1-7 of 7 results  for:

  • Religious Art x
  • The Americas x
  • Artist, Architect, or Designer x
  • American Art x
Clear all

Article

Andrew Weiner

(b Beirut, 1925).

Lebanese painter and writer active in the USA. Daughter of a Greek Christian mother and a Syrian Muslim father, Adnan was educated in Lebanon before going on to study philosophy at the Sorbonne, Harvard, and the University of California, Berkeley. For many years she taught aesthetics at Dominican College, San Rafael, CA; she also lectured and taught at many other colleges and universities. During the 1970s Adnan regularly contributed editorials, essays, and cultural criticism to the Beirut-based publications Al-Safa and L’Orient-Le Jour. In 1978 she published the novel Sitt Marie Rose, which won considerable acclaim for its critical portrayal of cultural and social politics during the early years of the Lebanese Civil War. Adnan published numerous books of poetry, originating in her opposition to the American war in Vietnam and proceeding to encompass topics as diverse as the landscape of Northern California and the geopolitics of the Middle East. Her poetry served as the basis for numerous works of theater and contemporary classical music....

Article

Gordon Campbell

(b 1845; d 1908).

American interior decorator and founder of the first tapestry factory in the USA. He worked for Herter Brothers (see Herter, Christian) on the decoration of a series of grand houses, notably William H. Vanderbilt’s house on Fifth Avenue, New York, and William Welsh Harrison’s Grey Towers Castle (now part of Arcadia University) in Philadelphia. When the Vanderbilt house was completed in 1882, Christian Herter returned to Germany and Baumgarten took over the company. In 1891 he started his own company, William Baumgarten and Company, Inc., and in 1893 complemented his interior decoration business with a tapestry factory in his Fifth Avenue premises. He recruited weavers and dyers from the Royal Windsor Tapestry Manufactory (which had closed in 1890), including five weavers from the Foussadier family. The factory’s tapestries include one at Grey Towers (1898).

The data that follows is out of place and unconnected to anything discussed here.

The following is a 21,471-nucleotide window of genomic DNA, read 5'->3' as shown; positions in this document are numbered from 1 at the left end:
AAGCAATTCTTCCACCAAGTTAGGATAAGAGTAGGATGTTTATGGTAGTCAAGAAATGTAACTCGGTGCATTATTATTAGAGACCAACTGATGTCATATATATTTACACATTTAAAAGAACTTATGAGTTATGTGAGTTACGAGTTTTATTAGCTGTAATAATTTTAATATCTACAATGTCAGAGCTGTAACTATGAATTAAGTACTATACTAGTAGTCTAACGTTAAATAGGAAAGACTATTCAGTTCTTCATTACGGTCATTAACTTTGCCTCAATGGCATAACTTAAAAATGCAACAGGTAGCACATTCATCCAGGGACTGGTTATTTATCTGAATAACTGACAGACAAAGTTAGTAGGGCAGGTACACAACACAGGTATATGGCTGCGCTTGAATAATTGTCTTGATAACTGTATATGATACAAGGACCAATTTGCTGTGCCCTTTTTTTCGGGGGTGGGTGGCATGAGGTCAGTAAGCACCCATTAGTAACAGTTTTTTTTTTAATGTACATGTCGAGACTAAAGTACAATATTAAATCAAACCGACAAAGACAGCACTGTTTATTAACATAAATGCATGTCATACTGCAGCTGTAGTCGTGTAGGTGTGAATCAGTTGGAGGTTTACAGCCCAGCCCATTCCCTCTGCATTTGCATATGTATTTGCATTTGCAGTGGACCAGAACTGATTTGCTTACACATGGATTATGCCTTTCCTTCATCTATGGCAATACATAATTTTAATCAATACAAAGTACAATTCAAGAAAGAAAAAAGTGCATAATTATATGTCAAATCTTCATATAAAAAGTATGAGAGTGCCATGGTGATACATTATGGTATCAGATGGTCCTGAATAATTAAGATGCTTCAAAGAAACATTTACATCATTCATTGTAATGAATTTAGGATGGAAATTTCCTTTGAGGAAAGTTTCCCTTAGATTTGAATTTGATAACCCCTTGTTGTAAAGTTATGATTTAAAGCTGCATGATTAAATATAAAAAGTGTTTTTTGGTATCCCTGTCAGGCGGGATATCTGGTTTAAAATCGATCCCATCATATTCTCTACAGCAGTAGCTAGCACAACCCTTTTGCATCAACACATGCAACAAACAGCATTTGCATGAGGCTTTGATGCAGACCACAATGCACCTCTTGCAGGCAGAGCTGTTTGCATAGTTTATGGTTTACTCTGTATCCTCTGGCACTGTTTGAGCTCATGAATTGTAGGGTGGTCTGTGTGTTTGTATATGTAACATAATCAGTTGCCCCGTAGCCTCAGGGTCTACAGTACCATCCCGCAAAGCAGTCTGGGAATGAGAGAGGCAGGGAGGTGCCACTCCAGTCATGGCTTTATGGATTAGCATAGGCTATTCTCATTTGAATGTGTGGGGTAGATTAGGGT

A Short Résumé of the History of Tapestry Making in the Past and Present...

Article

David M. Sokol

(b Russian Poland, April 10, 1872; d New York, July 26, 1946).

American painter of Russian-Polish origin. He claimed to have carved wooden ceremonial objects as a young boy, but ceased to create until he retired from his clothing manufacturing concern and began to paint. When Sidney Janis was arranging an exhibition of American folk art for the Museum of Modern Art (MOMA), New York, in 1939, he saw Hirshfield’s naive works in a gallery in New York. He exhibited two in the show and organized a one-man show for the artist in 1943; he also purchased two works, including Beach Girl (1937; New York, MOMA). In such paintings Hirshfield based large areas of the overall design on the fabrics with which he worked during his years in business, and his outlined forms on the art of patternmaking. In this and slightly later works, such as Inseparable Friends (1941; New York, MOMA), an ambiguous treatment of young female sexuality is played off against the patterns and the repetition of forms....

Article

Joan Kee

(b Taichung, Feb 16, 1964).

Taiwanese conceptual artist, active also in the USA. Lee spent his childhood in Taichung, where he studied Chan Buddhism from the age of eight. At 12, Lee spent time among Taiwanese expatriates in the Dominican Republic, and two years later moved to the USA, where he later studied biology at the University of Washington, Seattle. He transferred, however, to the California College of Arts and Crafts in Oakland, CA, where he focused on architecture and textiles (1993). During this time, Lee made work that originated from personal memories, such as One Hundred Days with Lily (1995), which he started after his grandmother’s death. This work was a long-term endeavour documenting the life cycle of a lily that Lee took with him as he went about his daily activities in San Francisco.